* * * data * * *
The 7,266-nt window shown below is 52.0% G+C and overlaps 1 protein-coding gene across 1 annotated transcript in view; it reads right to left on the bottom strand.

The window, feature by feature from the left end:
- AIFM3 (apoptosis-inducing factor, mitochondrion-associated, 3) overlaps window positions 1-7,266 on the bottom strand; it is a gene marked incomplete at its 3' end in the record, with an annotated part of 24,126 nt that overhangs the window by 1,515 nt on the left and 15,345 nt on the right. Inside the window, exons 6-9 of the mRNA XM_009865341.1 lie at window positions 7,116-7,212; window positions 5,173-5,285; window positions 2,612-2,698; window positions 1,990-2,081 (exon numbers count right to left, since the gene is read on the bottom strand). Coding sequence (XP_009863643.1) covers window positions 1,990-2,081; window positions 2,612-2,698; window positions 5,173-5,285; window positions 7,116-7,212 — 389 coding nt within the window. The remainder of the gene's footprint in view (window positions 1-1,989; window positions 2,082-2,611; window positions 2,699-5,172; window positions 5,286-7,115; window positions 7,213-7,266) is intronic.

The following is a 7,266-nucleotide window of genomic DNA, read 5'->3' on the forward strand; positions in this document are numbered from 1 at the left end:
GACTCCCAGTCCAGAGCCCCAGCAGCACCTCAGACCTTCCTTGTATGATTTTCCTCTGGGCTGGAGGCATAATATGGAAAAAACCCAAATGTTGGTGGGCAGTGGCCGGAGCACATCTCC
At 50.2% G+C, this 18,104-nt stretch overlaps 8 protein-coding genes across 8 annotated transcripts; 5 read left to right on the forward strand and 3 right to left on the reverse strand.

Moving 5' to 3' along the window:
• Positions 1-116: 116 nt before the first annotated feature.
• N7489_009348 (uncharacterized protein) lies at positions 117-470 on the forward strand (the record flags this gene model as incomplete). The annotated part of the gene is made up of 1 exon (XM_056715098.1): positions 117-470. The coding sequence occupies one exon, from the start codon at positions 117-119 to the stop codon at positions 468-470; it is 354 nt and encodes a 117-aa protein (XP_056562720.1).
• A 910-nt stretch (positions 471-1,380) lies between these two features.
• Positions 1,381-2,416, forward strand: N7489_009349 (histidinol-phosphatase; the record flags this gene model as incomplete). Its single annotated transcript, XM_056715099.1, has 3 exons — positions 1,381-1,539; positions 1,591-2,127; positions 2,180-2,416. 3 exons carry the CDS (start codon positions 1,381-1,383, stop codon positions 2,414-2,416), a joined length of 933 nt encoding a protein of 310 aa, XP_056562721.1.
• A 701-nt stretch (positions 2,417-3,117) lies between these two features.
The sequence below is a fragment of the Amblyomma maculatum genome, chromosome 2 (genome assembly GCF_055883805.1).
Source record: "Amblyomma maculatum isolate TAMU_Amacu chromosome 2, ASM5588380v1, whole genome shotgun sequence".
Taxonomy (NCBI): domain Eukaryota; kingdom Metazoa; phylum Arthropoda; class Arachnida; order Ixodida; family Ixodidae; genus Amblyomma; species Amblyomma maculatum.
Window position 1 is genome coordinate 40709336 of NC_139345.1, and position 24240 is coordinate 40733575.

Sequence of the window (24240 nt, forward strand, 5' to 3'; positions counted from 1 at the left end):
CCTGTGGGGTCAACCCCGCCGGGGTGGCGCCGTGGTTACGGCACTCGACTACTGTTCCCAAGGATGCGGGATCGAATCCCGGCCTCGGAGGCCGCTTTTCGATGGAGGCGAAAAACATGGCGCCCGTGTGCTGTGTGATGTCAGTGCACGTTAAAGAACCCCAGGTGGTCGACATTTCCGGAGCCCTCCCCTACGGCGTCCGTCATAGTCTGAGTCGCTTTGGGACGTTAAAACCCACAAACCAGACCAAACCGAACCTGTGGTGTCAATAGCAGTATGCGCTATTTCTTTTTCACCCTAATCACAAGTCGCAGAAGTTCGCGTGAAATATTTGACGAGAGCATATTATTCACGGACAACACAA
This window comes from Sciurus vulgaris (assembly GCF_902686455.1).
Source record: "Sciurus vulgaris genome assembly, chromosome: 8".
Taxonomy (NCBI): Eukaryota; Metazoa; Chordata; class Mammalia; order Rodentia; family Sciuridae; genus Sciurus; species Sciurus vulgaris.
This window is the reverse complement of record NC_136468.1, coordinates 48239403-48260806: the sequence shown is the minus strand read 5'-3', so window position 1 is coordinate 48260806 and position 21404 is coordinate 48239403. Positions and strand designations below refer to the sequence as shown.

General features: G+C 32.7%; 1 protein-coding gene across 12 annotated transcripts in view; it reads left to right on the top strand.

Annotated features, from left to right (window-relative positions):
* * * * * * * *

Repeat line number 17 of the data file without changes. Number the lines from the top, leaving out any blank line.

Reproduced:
Sequence of the window (24240 nt, forward strand, 5' to 3'; positions counted from 1 at the left end):